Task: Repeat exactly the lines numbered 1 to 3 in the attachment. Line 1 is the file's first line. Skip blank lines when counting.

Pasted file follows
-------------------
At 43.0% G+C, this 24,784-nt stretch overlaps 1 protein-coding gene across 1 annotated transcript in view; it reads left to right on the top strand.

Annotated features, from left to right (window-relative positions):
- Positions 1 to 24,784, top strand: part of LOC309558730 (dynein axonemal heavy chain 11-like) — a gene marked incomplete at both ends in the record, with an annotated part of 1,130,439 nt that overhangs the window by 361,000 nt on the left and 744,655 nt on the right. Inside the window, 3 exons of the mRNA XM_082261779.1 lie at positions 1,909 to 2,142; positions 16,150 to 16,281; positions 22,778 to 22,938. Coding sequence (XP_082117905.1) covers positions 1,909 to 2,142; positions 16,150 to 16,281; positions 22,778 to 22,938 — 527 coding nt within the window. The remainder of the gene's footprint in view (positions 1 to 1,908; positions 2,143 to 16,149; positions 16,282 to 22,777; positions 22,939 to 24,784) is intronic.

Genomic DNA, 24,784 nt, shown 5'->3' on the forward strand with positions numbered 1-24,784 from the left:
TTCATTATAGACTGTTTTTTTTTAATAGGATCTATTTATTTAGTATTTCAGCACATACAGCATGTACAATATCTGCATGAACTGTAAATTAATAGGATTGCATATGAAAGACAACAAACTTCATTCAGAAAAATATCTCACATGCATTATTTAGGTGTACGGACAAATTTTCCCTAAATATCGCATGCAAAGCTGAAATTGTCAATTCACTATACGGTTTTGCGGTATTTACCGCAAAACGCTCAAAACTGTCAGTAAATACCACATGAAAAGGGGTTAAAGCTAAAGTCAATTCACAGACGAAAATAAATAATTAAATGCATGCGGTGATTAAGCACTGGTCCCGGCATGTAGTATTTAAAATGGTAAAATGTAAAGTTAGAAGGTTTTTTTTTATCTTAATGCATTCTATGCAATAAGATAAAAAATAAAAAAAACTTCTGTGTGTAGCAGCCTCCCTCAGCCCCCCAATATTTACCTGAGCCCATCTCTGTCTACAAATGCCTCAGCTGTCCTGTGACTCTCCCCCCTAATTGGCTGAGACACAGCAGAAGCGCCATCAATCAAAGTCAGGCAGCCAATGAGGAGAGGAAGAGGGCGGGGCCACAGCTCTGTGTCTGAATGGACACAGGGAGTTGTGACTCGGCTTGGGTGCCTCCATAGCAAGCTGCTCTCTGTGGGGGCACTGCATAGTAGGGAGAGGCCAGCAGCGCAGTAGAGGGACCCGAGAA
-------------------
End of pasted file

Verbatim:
At 43.0% G+C, this 24,784-nt stretch overlaps 1 protein-coding gene across 1 annotated transcript in view; it reads left to right on the top strand.

Annotated features, from left to right (window-relative positions):
- Positions 1 to 24,784, top strand: part of LOC309558730 (dynein axonemal heavy chain 11-like) — a gene marked incomplete at both ends in the record, with an annotated part of 1,130,439 nt that overhangs the window by 361,000 nt on the left and 744,655 nt on the right. Inside the window, 3 exons of the mRNA XM_082261779.1 lie at positions 1,909 to 2,142; positions 16,150 to 16,281; positions 22,778 to 22,938. Coding sequence (XP_082117905.1) covers positions 1,909 to 2,142; positions 16,150 to 16,281; positions 22,778 to 22,938 — 527 coding nt within the window. The remainder of the gene's footprint in view (positions 1 to 1,908; positions 2,143 to 16,149; positions 16,282 to 22,777; positions 22,939 to 24,784) is intronic.